This is why, today, we can feel limited to an isolated and separated ‘self,’ which hinders us from experiencing our interconnectedness with other beings. Believing we can rely solely on our own personal capacities to achieve anything, we are constantly stressed, circling around ourselves, competing and fighting with others. Spellbound by this deception, we are convinced there is never enough and thus always primed for fight.

Through upbringing, schooling, mass media, dogmatic science and dogmatic religion, our dominant culture fosters this delusion of consciousness by muting our creative source through fear from early on. When children openly express their joy of life through freely loving impulses, playful sensuality, boundless curiosity and movement, they’re one with life. Yet when adults, as happens often, respond to this with rigidity, punishment, or even violence, children suffer trauma because they’re unable to understand why something that feels so natural and beautiful is ‘bad.’ In this, their consciousness is divorced from the direct sensation and truth of their bodies. Separated from the life within them, they also become unable to connect with the life outside themselves. Once children’s free, innate expression of their life energies has been stifled, they begin to copy the psychological and social patterns they observe in the adults around them so they can cope with the helplessness they experience. This is how society confines us to the prison of the isolated self from early on, consolidated by programs of duty, the pressure to perform, and a guilty conscience.

Unlearning begins by recognizing that it’s the collective thought forms (or mind-viruses) we subconsciously or unknowingly follow which cause the state of separation and fear we personally experience. Unlearning these programs is inevitable—if we don’t do it voluntarily, life will deconstruct them by force. It’s happening already in the dramatic and increasing collapse of societies, ecosystems, and our long-sustained certainties. We’ve entered the era that the Hopis predicted in their prophecies of the “great purification,” the unstoppable entropy of not only our external political, economic, and ecological systems, but, above all, the unexamined assumptions underlying those systems. The question is: Will we desperately try to hold onto what we know (i.e., defend our ‘cave’ against those telling us about the sun) or will we learn to surrender to the current of transformation?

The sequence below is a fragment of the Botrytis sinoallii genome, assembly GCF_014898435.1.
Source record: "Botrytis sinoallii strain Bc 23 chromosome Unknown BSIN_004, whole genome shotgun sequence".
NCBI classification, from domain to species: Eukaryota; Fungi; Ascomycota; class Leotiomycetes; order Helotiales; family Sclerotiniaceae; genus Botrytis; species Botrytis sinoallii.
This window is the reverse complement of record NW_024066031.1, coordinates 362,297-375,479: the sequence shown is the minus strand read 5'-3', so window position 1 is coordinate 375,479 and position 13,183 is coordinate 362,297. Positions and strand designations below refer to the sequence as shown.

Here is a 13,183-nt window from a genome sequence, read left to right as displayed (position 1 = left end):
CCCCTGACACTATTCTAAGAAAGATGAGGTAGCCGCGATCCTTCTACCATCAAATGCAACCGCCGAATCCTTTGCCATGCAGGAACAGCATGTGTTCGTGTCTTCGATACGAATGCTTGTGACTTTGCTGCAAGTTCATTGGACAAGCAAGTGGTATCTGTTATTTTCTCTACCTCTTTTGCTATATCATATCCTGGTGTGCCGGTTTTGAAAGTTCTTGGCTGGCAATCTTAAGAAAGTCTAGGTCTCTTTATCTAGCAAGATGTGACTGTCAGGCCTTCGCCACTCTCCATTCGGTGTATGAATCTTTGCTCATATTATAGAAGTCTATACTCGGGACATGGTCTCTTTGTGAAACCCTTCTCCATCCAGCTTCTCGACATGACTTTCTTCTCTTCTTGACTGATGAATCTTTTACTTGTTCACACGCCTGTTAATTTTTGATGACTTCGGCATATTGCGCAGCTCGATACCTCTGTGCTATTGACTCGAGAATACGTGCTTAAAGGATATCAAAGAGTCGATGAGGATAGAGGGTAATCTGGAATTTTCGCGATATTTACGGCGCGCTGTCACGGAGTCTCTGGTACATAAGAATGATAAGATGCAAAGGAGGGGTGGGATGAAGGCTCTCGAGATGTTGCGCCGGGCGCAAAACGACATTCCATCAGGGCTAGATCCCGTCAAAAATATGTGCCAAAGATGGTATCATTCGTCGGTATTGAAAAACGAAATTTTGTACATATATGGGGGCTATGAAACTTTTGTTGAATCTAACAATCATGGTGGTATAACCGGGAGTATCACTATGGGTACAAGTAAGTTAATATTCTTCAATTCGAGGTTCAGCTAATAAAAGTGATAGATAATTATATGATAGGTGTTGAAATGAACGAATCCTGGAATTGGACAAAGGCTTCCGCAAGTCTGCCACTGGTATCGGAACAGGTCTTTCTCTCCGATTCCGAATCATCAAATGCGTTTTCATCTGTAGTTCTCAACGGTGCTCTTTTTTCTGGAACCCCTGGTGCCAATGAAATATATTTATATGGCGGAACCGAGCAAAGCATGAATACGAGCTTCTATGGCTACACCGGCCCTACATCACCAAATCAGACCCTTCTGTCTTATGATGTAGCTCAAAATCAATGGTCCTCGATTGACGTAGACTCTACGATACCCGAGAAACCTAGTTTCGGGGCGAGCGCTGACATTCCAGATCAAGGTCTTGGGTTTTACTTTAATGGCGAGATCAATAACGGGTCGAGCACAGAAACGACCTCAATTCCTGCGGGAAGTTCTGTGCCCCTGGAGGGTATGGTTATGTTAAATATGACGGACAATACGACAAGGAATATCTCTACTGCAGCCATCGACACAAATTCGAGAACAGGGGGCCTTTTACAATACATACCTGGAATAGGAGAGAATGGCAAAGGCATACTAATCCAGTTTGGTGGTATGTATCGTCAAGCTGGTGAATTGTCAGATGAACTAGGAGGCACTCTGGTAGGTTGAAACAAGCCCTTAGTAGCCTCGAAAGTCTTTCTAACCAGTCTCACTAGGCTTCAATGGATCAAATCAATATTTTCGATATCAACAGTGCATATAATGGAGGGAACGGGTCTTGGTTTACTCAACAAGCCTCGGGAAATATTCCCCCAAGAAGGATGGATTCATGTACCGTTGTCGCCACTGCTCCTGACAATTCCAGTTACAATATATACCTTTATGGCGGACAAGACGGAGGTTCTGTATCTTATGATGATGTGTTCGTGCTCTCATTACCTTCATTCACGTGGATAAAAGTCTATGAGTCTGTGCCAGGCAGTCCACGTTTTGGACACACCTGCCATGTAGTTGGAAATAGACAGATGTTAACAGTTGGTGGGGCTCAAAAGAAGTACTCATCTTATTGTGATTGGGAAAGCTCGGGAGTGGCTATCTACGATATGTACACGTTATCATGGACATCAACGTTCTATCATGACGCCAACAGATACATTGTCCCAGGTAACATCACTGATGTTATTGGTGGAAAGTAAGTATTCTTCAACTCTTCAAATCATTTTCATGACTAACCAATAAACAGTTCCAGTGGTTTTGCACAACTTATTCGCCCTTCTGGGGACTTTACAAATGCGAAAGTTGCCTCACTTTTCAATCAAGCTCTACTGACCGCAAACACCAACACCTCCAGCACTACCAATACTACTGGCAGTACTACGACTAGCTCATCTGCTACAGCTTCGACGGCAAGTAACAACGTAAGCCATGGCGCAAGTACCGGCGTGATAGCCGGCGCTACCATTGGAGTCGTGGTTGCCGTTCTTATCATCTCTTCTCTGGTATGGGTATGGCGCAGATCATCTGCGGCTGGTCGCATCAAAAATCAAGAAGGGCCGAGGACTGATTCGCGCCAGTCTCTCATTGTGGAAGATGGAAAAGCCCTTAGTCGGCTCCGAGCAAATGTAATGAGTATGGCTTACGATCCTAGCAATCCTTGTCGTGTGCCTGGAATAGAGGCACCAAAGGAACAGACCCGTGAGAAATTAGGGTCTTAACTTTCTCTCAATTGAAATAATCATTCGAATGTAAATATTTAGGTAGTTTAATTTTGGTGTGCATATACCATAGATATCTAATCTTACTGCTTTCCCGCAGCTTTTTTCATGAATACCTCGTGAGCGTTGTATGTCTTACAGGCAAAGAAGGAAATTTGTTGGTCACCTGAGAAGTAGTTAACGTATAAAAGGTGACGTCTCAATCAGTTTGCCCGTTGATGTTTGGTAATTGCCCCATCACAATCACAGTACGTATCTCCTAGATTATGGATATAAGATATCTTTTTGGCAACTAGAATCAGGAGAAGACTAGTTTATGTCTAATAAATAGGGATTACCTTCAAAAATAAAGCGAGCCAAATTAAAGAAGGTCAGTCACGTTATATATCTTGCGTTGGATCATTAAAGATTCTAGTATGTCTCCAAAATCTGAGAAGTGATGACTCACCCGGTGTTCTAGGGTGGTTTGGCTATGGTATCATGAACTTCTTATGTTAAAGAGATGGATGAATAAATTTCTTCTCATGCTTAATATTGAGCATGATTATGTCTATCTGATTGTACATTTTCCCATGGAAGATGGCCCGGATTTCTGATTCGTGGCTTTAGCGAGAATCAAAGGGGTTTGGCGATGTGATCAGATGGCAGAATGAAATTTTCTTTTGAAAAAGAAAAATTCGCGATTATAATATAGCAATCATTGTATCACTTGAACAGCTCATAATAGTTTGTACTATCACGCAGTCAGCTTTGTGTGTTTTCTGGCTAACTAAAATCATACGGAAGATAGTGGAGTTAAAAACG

Three Stages of Unlearning
To reconnect with life, we need nothing less than a holistic system change in the entire way we live. The more consciously we understand and make this change, the more the process of entropy will find a healing direction. As I see it, there are three essential interconnected stages of unlearning:

1) A Revolution of Consciousness
Embracing life begins with a revolution of consciousness. Pioneering this, quantum physics suggests that there is no such thing as an objective reality existing independently from our observation. Even if you’ve heard this statement already, it will shake your organism if you actually take a moment to let it sink in. The observer and the observed are inseparably intertwined in the emergence of what we experience as reality.

A key part of Gnostic teaching and practice, before the rise of dogmatic religion in the classical era, was the awakening of epinoia—the divine creative imagination. Gnostics, pagan mystics and intellectuals believed that when we activate our imagination, we’re not just fantasizing but actually partaking in the creative process of the universe’s emergence. They believed that imagination isn’t a merely human affair, but the action of the universe as it dreams up reality. This understanding is held by many traditions, most powerfully, perhaps, by Australia’s Indigenous people who affirm that everything emerges from dreamtime.

It’s as if, through humanity’s reflective consciousness and imagination, the unknown subject that has given rise to all that is becomes able to reflect upon and further propagate itself. A divine blessing and a deadly curse, our imagination cannot but create reality. Whenever we observe, think and imagine, we create. This isn’t something to take lightly, but an enormous responsibility.